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STS Lord Nelson was two years in the making. Commissioned by the Jubilee Sailing Trust she would be the ‘flagship’ for the Jubilee Sailing Trust’s mission to enable people with disabilities to sail. Early trials aboard the barque Marques, the brig ‘Royalist’ and subsequently the brigantine Soren Larsen, enabled Colin Mudie to design a ship that would meet requirements.

In the summer of 1984 enough funds had been raised to enable a start on the building of Colin Mudie’s design no 342, Lord Nelson.

A contract was awarded to James W Cook, and the decision announced by Lady Donaldson, then Lord Major of London at a press conference in July 1984. The ship was to be constructed at Wivenhoe, Essex.

Lord Nelson sunWork began in earnest. The keel of the ship was laid in October 1984 after funding was secured through a generous donation from Sir Jack Hayward. Sir Jack performed the keel laying ceremony on a date which was chosen to be as close to Trafalgar Day as possible, the day in 1805 when Admiral Lord Nelson achieved his most famous victory.

Many decisions had to be made about the final layout of the ship, to enable her to be functional and practical for people of all physical abilities. It was almost a year after the formal keel laying that the ship was launched, by Lady Aitken whose late husband, Sir Max Aitken’s generous donation had enabled the JST to set up its first office in London.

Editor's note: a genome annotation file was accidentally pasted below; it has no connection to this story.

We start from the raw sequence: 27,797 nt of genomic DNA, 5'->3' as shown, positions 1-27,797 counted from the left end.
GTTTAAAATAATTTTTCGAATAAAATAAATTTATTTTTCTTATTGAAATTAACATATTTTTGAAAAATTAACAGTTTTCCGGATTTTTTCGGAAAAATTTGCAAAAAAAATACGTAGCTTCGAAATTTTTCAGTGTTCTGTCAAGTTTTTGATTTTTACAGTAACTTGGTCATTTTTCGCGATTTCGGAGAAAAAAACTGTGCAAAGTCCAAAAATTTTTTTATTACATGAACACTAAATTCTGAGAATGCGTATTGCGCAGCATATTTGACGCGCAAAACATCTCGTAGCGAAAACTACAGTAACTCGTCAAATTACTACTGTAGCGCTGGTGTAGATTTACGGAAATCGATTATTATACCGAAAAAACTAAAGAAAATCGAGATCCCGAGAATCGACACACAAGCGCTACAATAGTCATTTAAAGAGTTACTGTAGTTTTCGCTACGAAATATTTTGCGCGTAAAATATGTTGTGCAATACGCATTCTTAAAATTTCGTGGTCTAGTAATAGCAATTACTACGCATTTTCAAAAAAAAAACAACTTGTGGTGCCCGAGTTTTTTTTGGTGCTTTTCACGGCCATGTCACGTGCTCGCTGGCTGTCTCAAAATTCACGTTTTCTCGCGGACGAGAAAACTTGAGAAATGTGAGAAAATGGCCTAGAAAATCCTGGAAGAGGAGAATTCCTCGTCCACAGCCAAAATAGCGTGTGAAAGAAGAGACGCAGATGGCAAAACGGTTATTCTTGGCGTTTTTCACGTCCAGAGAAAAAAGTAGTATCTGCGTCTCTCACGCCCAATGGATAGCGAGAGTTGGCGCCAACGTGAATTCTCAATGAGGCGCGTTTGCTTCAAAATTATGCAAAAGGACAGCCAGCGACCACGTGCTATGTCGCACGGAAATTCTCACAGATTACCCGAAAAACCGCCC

Lord Nelson was now afloat, but was no means ready to take voyage crew. She now entered the fitting out stage of her construction as she made her first voyage to the fitting out basin. The deck was covered with ply and nine miles of teak was laid on top. Deckhouses were installed, engines and generators fitted, along with most of the wiring and plumbing.

Lord Nelson bellUnfortunately, it was not all ‘plain sailing’ from then onwards. J W Cook’s financial position deteriorated rapidly and the company went into voluntary liquidation. With Lord Nelson only half finished and the naming ceremony looming, the decision was taken to move Lord Nelson to Vosper Thornycroft’s yard in Woolston, Southampton.

Vosper Thornycroft worked hard to complete the work, for the naming ceremony which was attended by HRH Prince Andrew and Sarah Ferguson, who performed the ceremony, on the 4th July 1986.

Work was not complete however, and Lord Nelson returned to Vospers yard to be met with more uncertainty. Vospers were hit by an industrial dispute, which meant that once again Lord Nelson had to move.

Arrangements were made to take Lord Nelson to Coles Yard in Cowes where the remainder of the work was carried out.

On the 17th of October 1986, the newly completed Lord Nelson made her way out of Southampton and towards the challenge of changing lives for everyone who came on board.


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